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  • Should I Have Predicted Lab Animal Would Become More Aggressive?
  • Admin Team
  • Animal Research ComplianceLab ManagementVertebrate Animal Use
Should I Have Predicted Lab Animal Would Become More Aggressive?

Reader question: I am in the second year of a disease study involving laboratory canines and I’m being sued. One dog took a dislike to a lab tech and nipped her several times. The last time it happened, the animal was so aggressive the tech required stitches. She contends that I was aware of the situation and should have made arrangements to excuse her from having any contact with this dog. Do I have any recourse? What can I do to prevent this in the future?

Expert comments: This incident wasn’t inevitable, but it was potentially foreseeable. Before the most serious bite, it should have been fairly obvious that the dog was uncomfortable with that particular tech and that the problem could escalate.

You would be in a stronger position if it were a freak accident without warning. But, in this case, the dog gave you warning. In a sense it was telling you that it was going to bite her, but you evidently didn’t see it.

You will need to follow your lawyer’s advice as to the legal consequences, but there are steps you can take to prevent this type of incident in the future:

  • Change the environment or training of the animal so it can feel more secure. If you’re going to handle the animal in a way it’s not used to, like turning it upside down or giving it an injection, you have to be mindful of its reaction. If a procedure might cause slight pain or fear, the animal might react with the natural “flight- or-fight” response and tend to bite.

To adjust for this, have someone give it special attention at other times, perhaps stroke it gently or offer it treats so that it accepts that person’s touch. Then have them handle it in the way that’s needed for the procedure until it gradually becomes used to that motion or position before actually doing the procedure.

  • Work with your attending vet to see if there’s a medical problem. Perhaps the animal has a painful condition. It might have developed arthritis so that handling is painful. If that’s the case, your techs need to be trained to work with such animals.
  • Perhaps it’s an environmental issue. If the dog is at the end of a rack, it can’t see people approaching and might be easily startled. Perhaps move it to where it can see people coming — or condition it by having everyone alert it by voice when they are approaching.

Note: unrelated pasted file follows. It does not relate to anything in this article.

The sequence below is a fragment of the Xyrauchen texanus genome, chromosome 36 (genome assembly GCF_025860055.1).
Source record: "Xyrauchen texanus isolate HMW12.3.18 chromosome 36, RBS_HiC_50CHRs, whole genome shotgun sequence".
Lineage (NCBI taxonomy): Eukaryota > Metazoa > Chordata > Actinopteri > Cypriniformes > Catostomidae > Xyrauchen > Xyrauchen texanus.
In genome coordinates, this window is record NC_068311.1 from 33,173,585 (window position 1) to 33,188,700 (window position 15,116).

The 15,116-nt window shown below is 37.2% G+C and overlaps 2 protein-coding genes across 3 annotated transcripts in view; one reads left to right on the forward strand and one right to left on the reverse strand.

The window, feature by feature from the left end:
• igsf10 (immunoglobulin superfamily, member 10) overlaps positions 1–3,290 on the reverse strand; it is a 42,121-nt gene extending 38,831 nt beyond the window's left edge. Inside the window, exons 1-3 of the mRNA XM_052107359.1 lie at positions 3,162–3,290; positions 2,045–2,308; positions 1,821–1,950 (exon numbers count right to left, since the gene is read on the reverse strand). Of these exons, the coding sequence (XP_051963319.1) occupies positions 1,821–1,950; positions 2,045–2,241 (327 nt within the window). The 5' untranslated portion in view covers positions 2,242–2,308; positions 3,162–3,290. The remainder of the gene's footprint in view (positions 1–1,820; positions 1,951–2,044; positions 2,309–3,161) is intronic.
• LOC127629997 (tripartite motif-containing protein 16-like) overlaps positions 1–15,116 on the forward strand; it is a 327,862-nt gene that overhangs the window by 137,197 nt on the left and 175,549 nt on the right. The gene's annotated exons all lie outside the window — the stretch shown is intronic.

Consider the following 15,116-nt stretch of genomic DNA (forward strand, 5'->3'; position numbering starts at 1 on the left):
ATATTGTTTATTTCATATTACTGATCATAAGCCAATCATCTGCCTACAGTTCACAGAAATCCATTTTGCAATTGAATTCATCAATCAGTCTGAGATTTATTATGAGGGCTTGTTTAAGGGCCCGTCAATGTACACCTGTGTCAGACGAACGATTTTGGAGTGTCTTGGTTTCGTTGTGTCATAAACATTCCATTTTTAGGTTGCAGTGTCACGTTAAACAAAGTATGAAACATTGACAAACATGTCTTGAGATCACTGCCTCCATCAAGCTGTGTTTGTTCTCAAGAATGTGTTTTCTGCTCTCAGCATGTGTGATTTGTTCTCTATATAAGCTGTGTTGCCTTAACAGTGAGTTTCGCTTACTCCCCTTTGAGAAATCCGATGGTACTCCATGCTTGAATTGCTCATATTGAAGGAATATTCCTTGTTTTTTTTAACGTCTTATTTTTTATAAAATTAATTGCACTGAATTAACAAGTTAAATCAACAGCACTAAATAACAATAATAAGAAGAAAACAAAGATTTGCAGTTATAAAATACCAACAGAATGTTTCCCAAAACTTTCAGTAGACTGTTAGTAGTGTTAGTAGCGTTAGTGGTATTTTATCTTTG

• The issue could be the animal’s training or its temperament. The dog might have come from a line of animals with integration issues and thus not be suit able for research at all.
  • You’re attributing the incident to just that person, and that’s possible. But did the person do something? Did the dog “learn” to not trust that person? This tech may not have been trained sufficiently or may be missing some remedial training on safe dog handling. If this was a particularly difficult animal, a higher level of training may have been required. If so, it would have been better to assign another tech.

Keep in mind that the handling of all dogs on the same study must be uniform. There was something affecting that dog, and it could impact the results of your research. Behavior is never absolute. You gambled with getting away with it. Nine times out of 10, it’s just a growling dog but it always has the potential to be a biting dog.

The bottom line is that everyone has the right to a safe workplace — and that you can resolve unruly-animal is- sues only by finding out what’s behind their behavior.

Expert comments by Emily Patterson-Kane, PhD, Animal Welfare Scientist, Animal Welfare Division, American Veterinary Medical Association.

  • Admin Team
  • Animal Research ComplianceLab ManagementVertebrate Animal Use

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